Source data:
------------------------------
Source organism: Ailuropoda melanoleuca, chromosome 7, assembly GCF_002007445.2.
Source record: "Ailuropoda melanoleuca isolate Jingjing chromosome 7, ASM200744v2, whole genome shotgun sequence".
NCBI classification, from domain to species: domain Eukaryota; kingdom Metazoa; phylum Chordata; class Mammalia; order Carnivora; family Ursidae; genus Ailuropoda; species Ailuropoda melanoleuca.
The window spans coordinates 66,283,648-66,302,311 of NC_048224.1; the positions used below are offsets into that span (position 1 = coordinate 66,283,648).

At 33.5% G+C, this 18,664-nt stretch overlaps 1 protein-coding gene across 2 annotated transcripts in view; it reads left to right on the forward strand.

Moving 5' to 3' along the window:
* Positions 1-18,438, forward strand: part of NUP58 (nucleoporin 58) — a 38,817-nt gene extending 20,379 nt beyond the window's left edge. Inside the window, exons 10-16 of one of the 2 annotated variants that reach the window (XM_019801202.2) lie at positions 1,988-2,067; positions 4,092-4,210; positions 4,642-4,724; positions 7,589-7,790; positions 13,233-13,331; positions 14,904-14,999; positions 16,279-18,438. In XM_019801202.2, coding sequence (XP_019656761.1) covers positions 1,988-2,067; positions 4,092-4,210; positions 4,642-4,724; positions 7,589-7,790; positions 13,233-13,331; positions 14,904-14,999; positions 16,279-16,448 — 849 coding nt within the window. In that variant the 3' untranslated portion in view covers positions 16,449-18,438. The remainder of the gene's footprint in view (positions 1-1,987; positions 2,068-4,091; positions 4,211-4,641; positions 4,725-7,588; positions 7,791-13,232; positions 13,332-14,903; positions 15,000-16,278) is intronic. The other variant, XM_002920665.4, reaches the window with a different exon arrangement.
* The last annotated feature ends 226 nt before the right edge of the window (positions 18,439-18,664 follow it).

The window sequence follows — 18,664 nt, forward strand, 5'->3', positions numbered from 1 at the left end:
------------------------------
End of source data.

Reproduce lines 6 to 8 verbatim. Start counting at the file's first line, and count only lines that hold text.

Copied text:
Moving 5' to 3' along the window:
* Positions 1-18,438, forward strand: part of NUP58 (nucleoporin 58) — a 38,817-nt gene extending 20,379 nt beyond the window's left edge. Inside the window, exons 10-16 of one of the 2 annotated variants that reach the window (XM_019801202.2) lie at positions 1,988-2,067; positions 4,092-4,210; positions 4,642-4,724; positions 7,589-7,790; positions 13,233-13,331; positions 14,904-14,999; positions 16,279-18,438. In XM_019801202.2, coding sequence (XP_019656761.1) covers positions 1,988-2,067; positions 4,092-4,210; positions 4,642-4,724; positions 7,589-7,790; positions 13,233-13,331; positions 14,904-14,999; positions 16,279-16,448 — 849 coding nt within the window. In that variant the 3' untranslated portion in view covers positions 16,449-18,438. The remainder of the gene's footprint in view (positions 1-1,987; positions 2,068-4,091; positions 4,211-4,641; positions 4,725-7,588; positions 7,791-13,232; positions 13,332-14,903; positions 15,000-16,278) is intronic. The other variant, XM_002920665.4, reaches the window with a different exon arrangement.
* The last annotated feature ends 226 nt before the right edge of the window (positions 18,439-18,664 follow it).